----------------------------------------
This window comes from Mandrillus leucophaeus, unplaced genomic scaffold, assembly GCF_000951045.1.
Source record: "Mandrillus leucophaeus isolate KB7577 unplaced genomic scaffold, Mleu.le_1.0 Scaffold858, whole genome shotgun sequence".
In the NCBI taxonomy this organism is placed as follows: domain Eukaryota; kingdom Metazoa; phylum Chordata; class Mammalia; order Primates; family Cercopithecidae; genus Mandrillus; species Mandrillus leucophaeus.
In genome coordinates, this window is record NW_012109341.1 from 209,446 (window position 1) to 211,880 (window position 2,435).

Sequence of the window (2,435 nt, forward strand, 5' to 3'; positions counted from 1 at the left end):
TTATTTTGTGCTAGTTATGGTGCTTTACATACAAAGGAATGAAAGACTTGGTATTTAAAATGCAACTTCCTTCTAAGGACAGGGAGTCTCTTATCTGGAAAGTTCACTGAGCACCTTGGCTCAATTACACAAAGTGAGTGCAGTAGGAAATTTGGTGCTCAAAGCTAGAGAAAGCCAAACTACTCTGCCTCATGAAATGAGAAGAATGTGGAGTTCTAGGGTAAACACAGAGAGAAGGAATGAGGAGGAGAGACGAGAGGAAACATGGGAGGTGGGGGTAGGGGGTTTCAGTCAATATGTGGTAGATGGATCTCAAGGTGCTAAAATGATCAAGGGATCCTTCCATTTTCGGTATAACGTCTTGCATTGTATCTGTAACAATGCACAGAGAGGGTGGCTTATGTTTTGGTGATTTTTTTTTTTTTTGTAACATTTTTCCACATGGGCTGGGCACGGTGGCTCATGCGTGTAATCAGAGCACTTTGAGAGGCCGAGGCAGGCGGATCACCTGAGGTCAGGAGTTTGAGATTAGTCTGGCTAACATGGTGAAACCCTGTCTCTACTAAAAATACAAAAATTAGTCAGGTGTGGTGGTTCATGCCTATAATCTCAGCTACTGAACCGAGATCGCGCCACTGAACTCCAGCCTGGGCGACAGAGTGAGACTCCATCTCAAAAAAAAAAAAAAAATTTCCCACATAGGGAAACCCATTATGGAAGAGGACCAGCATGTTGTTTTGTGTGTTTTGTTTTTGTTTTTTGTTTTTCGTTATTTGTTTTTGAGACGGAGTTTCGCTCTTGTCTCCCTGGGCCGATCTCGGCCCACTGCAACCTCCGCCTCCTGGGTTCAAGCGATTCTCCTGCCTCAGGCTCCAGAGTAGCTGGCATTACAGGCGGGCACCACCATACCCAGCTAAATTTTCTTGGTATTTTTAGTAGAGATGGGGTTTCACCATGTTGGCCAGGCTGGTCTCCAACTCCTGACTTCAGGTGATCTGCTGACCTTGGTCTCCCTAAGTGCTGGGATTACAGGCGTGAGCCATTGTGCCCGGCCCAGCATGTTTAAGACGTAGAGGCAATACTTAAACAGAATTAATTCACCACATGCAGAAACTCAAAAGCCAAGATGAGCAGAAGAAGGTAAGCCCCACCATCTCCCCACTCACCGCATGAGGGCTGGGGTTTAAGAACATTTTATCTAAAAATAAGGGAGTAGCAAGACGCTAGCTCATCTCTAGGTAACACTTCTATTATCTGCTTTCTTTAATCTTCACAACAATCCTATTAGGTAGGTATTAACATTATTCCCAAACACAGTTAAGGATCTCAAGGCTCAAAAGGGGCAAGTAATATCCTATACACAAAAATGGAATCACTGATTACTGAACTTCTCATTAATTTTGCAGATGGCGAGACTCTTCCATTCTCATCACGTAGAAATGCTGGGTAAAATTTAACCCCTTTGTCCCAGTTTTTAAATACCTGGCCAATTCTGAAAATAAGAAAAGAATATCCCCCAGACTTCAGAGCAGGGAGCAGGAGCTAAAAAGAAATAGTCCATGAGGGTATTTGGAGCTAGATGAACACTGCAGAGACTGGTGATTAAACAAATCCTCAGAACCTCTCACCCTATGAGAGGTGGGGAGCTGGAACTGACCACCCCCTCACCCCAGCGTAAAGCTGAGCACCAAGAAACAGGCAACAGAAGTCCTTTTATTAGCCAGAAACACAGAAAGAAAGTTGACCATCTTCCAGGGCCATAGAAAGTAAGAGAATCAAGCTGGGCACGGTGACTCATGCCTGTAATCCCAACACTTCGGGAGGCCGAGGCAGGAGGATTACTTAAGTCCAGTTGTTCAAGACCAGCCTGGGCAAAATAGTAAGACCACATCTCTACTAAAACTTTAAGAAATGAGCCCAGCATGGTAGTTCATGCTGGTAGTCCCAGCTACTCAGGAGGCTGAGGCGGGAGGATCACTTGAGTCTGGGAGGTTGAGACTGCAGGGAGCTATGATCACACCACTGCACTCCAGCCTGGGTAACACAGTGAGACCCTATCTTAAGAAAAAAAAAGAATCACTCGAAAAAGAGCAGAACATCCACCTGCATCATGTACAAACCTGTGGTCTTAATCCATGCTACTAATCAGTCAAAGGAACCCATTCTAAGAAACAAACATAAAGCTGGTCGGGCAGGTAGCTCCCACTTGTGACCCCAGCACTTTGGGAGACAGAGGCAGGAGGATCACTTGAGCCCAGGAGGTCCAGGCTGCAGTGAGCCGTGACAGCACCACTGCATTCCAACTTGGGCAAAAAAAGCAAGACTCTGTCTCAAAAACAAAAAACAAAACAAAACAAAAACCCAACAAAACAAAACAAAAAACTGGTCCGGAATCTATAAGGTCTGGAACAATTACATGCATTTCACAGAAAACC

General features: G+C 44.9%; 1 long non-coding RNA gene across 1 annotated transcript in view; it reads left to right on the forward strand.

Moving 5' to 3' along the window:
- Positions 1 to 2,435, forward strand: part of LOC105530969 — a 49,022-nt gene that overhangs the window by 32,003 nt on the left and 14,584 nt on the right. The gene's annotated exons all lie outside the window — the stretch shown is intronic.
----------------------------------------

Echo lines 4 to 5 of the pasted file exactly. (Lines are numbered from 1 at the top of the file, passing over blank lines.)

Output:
In genome coordinates, this window is record NW_012109341.1 from 209,446 (window position 1) to 211,880 (window position 2,435).

Sequence of the window (2,435 nt, forward strand, 5' to 3'; positions counted from 1 at the left end):